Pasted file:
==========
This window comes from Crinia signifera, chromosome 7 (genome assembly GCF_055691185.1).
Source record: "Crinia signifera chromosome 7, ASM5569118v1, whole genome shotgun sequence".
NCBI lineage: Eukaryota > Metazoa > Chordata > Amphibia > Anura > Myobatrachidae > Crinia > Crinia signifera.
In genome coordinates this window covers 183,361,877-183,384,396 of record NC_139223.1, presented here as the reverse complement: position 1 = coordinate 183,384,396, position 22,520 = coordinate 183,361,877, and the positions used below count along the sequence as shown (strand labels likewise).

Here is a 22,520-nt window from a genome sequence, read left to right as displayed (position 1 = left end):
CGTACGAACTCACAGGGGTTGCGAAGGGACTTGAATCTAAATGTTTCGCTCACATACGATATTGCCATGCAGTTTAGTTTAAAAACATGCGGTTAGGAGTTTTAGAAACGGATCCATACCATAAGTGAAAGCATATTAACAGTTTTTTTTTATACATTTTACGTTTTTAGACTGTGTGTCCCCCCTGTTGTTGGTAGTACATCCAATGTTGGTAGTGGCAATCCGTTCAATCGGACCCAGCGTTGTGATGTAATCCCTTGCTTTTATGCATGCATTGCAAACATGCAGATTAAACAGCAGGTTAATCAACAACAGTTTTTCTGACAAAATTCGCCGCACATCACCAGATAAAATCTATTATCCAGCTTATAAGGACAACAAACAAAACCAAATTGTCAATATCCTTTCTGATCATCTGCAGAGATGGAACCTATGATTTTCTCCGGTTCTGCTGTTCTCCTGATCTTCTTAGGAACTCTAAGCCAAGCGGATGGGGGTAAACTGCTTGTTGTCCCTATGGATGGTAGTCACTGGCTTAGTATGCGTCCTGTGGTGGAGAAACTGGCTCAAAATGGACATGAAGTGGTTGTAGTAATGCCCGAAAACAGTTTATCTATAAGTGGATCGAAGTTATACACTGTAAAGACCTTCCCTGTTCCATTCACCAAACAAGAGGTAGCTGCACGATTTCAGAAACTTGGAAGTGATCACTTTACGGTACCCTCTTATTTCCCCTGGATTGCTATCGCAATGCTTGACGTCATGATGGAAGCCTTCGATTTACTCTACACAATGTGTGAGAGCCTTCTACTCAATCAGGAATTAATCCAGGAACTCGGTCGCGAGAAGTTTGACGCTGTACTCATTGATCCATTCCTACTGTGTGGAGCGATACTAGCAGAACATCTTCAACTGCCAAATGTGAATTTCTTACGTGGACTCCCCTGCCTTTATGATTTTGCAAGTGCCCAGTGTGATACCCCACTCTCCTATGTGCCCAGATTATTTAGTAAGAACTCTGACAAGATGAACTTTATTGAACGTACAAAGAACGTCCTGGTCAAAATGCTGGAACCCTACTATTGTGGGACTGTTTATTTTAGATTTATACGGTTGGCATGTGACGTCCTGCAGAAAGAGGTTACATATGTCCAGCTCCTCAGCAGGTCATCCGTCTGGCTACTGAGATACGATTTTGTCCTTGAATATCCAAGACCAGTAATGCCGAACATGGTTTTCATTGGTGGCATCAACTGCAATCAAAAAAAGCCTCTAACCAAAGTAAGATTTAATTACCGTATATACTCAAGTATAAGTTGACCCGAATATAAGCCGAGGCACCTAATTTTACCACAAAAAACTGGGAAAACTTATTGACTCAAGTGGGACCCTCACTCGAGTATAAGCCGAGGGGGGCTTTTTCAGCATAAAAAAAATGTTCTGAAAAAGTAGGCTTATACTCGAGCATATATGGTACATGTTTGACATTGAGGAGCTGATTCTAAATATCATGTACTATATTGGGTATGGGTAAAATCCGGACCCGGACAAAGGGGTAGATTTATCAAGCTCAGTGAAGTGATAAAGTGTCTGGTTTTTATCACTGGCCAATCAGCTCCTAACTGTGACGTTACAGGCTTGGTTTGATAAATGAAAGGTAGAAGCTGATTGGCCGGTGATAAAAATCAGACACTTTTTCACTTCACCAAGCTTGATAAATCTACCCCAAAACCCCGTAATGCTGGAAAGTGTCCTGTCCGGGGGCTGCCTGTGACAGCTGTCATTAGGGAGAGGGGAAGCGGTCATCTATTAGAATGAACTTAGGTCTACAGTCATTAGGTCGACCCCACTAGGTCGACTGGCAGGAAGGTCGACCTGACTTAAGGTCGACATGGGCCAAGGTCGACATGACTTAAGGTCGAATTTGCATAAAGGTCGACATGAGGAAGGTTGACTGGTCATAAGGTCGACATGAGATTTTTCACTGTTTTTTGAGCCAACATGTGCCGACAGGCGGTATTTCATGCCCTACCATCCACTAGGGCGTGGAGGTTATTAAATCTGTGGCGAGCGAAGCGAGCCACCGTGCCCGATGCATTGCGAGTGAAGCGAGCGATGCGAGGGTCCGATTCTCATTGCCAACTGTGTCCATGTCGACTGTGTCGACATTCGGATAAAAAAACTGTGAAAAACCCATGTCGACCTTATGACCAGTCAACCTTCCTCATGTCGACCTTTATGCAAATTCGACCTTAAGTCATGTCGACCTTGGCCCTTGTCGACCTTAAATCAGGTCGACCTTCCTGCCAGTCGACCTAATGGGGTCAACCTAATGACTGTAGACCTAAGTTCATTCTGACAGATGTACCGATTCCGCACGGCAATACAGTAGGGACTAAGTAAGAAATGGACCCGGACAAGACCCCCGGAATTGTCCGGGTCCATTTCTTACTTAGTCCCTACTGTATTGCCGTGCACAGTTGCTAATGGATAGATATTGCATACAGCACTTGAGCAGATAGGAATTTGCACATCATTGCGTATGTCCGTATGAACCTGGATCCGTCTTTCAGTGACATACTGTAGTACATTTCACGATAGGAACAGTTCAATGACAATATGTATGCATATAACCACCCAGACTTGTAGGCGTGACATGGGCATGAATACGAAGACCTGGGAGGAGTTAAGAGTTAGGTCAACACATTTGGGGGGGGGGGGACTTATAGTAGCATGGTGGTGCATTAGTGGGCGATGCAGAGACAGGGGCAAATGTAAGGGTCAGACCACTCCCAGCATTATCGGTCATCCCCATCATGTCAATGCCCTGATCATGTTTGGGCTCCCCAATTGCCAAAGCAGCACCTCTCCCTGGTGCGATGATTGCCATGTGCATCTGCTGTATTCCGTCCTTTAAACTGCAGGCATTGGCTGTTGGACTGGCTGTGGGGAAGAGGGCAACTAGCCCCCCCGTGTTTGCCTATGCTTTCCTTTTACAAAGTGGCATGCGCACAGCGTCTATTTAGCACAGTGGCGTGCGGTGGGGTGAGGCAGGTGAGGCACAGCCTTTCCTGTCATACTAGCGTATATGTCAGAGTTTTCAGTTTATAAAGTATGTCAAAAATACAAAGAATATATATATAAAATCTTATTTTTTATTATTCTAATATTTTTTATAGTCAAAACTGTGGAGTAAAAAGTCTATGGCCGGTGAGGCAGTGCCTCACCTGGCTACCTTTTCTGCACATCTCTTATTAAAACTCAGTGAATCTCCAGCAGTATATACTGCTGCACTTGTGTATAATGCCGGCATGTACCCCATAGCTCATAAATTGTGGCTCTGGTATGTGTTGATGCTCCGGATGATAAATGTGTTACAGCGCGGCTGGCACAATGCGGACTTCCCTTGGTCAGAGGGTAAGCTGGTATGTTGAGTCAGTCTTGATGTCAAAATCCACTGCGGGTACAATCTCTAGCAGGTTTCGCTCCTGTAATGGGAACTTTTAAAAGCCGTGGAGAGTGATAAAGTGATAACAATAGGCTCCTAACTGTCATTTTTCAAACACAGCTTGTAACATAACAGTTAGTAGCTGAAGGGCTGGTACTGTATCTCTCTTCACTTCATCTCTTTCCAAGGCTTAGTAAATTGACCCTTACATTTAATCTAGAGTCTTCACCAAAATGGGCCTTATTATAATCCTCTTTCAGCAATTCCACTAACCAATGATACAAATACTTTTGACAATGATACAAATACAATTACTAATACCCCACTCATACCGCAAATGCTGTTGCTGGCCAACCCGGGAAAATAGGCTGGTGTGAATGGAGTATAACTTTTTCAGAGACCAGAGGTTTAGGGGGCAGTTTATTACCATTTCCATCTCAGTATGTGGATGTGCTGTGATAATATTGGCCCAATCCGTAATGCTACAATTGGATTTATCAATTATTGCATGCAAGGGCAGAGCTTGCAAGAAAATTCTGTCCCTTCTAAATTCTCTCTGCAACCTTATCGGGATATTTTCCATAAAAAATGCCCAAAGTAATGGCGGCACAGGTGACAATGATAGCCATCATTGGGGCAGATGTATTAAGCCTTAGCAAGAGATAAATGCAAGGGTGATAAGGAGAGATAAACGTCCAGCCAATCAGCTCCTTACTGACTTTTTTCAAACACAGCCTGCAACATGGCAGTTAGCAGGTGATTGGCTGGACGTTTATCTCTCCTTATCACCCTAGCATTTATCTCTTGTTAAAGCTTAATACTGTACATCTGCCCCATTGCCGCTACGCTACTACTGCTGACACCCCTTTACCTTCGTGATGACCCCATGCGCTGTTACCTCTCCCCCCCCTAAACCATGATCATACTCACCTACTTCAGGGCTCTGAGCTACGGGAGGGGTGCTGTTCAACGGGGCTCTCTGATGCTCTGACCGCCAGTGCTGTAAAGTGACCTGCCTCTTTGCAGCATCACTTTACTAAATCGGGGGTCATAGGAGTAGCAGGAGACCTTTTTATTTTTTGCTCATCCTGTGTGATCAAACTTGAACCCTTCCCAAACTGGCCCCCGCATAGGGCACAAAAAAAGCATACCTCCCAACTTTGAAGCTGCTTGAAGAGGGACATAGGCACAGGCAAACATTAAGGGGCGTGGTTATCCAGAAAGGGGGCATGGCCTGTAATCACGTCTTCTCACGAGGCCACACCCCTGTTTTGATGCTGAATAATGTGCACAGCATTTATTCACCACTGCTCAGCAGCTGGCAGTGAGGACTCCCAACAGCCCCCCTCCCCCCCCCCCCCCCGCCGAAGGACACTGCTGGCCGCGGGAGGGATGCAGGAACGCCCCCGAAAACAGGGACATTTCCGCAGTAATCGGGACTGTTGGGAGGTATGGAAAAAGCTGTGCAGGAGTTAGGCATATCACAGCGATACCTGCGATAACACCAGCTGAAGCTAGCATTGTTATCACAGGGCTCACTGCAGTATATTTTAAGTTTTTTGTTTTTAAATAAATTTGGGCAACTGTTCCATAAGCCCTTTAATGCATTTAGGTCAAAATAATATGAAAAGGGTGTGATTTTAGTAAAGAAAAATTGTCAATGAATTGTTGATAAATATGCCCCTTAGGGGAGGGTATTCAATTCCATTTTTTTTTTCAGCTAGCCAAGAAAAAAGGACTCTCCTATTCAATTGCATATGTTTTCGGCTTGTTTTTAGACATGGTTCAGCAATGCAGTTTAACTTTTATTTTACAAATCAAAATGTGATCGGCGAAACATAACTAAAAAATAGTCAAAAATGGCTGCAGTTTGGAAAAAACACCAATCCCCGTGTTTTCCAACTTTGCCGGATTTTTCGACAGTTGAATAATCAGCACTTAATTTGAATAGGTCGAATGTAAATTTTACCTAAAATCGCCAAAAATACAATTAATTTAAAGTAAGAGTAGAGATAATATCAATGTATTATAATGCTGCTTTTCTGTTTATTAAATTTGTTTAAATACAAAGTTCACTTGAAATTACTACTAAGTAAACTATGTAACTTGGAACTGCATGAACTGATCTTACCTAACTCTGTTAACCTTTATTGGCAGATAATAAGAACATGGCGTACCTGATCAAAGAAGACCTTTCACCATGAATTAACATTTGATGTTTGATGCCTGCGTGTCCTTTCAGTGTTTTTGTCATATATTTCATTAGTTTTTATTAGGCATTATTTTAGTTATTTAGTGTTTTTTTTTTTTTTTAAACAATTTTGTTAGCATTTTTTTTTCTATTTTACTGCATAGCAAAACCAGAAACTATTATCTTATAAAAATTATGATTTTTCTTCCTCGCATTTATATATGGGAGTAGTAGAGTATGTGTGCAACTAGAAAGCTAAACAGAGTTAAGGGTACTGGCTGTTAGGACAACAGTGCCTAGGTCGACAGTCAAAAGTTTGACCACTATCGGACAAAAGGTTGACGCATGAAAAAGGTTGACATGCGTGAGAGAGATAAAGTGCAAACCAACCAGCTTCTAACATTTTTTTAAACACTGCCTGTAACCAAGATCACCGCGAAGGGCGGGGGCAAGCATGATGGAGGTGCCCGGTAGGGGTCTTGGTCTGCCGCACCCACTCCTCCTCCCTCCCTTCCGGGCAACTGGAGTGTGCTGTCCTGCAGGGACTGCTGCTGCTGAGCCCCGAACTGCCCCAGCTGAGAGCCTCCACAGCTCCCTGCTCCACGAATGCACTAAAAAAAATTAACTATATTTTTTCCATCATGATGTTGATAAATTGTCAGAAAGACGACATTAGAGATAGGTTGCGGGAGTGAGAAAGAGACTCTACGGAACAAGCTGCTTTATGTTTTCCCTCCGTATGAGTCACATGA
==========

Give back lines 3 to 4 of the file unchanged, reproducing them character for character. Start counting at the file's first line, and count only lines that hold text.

NCBI lineage: Eukaryota > Metazoa > Chordata > Amphibia > Anura > Myobatrachidae > Crinia > Crinia signifera.
In genome coordinates this window covers 183,361,877-183,384,396 of record NC_139223.1, presented here as the reverse complement: position 1 = coordinate 183,384,396, position 22,520 = coordinate 183,361,877, and the positions used below count along the sequence as shown (strand labels likewise).